A female newborn presented with a congenital urticarial rash that consisted of fluctuating well-demarcated pink or pale reddish macules or slightly raised papules and plaques. In addition, purulent cerebrospinal fluid was present in the absence of evidence of congenital infection. Skin biopsy revealed a sparse infiltrate throughout the entire dermis, including the eccrine adventitia. The infiltrate was composed mostly of neutrophils, but rarely lymphocytes and eosinophils could also be seen. No vasculitis was present. Because of the presenting attributes, a diagnosis of cryopyrin-associated periodic syndrome (CAPS) was considered and the neonatal-onset multisystem inflammatory disorder (NOMID) that represents the most severe expression of the CAPS clinical spectrum was favored. Diagnosis was confirmed by identification of a mutation in the cold-induced autoinflammatory syndrome-1 gene and by an observed response to treatment with the interleukin-1 receptor antagonist anakinra. Both the clinical and histopathological findings of the presented case may represent a distinct entity within the spectrum of aseptic neutrophilic dermatitis. We refer to this spectrum as neutrophilic urticarial dermatosis (NUD), which may serve as a cutaneous marker of autoinflammation. NUD with perieccrine involvement should prompt consideration of CAPS, especially NOMID, in the context of neonatal multisystem disease.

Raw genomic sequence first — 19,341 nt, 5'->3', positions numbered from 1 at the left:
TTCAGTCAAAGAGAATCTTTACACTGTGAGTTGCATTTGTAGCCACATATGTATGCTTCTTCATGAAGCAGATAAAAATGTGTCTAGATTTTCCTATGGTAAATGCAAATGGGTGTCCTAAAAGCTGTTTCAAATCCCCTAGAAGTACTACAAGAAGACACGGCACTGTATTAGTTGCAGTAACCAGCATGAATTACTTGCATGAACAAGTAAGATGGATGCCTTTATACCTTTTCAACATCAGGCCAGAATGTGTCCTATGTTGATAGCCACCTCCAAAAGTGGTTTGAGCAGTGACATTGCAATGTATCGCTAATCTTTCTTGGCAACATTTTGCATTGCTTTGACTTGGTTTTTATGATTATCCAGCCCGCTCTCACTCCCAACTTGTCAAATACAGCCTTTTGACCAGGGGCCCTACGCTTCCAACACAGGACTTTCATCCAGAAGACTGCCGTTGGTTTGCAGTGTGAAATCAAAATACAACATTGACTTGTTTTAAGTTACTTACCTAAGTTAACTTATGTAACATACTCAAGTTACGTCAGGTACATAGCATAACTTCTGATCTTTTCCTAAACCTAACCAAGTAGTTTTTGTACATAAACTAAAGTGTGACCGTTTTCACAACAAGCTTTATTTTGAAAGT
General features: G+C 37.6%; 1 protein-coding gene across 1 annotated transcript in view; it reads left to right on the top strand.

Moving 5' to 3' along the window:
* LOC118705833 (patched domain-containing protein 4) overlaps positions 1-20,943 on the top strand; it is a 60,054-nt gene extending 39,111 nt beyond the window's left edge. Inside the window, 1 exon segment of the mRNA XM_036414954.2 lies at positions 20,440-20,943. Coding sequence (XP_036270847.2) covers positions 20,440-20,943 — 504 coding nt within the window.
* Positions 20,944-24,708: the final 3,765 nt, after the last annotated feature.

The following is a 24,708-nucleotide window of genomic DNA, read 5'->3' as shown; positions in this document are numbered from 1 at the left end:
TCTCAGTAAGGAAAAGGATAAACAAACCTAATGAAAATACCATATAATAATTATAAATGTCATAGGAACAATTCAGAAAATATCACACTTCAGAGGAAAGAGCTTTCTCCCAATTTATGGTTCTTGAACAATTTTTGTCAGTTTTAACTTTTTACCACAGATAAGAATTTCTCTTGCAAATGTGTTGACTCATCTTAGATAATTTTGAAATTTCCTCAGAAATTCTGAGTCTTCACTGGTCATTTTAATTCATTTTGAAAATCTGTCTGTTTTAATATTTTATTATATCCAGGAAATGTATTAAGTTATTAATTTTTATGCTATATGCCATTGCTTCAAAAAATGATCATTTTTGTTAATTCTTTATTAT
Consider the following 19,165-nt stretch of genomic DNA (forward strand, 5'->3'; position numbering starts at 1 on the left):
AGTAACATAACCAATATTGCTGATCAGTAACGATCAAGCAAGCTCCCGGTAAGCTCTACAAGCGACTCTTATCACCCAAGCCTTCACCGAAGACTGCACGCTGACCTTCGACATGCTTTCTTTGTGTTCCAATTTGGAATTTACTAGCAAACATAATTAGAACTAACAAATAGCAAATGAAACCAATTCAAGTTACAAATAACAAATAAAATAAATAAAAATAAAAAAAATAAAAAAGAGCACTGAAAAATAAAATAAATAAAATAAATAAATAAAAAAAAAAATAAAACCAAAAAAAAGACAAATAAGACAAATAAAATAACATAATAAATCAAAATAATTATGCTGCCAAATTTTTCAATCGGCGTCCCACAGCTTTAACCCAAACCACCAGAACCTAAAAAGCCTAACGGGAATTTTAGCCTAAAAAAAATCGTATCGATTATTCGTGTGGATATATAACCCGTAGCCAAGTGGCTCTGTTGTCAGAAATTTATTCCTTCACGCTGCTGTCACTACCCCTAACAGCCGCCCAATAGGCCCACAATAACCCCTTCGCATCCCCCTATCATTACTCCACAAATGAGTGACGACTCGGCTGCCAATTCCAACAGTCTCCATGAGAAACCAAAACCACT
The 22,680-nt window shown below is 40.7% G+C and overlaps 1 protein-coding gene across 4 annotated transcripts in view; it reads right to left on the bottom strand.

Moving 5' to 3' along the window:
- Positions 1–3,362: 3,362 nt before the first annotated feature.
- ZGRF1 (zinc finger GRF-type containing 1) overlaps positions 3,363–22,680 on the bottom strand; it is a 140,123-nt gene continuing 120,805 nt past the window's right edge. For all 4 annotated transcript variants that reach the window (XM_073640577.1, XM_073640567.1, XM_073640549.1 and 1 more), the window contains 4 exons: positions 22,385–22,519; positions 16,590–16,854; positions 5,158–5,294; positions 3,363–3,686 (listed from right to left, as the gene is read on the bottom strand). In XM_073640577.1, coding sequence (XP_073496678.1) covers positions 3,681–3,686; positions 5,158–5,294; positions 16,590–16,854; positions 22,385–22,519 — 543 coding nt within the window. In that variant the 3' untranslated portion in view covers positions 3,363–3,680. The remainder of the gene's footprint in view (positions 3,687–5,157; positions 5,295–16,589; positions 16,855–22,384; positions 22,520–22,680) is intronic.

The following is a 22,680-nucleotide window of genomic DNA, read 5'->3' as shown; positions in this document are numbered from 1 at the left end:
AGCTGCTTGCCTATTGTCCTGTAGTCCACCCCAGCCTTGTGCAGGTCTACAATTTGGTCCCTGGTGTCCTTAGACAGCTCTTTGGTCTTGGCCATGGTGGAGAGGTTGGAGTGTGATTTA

Kolivras A, Theunis A, Ferster A, Lipsker D, Sass U, Dussart A, André J. Cryopyrin-associated periodic syndrome: an autoinflammatory disease manifested as neutrophilic urticarial dermatosis with additional perieccrine involvement.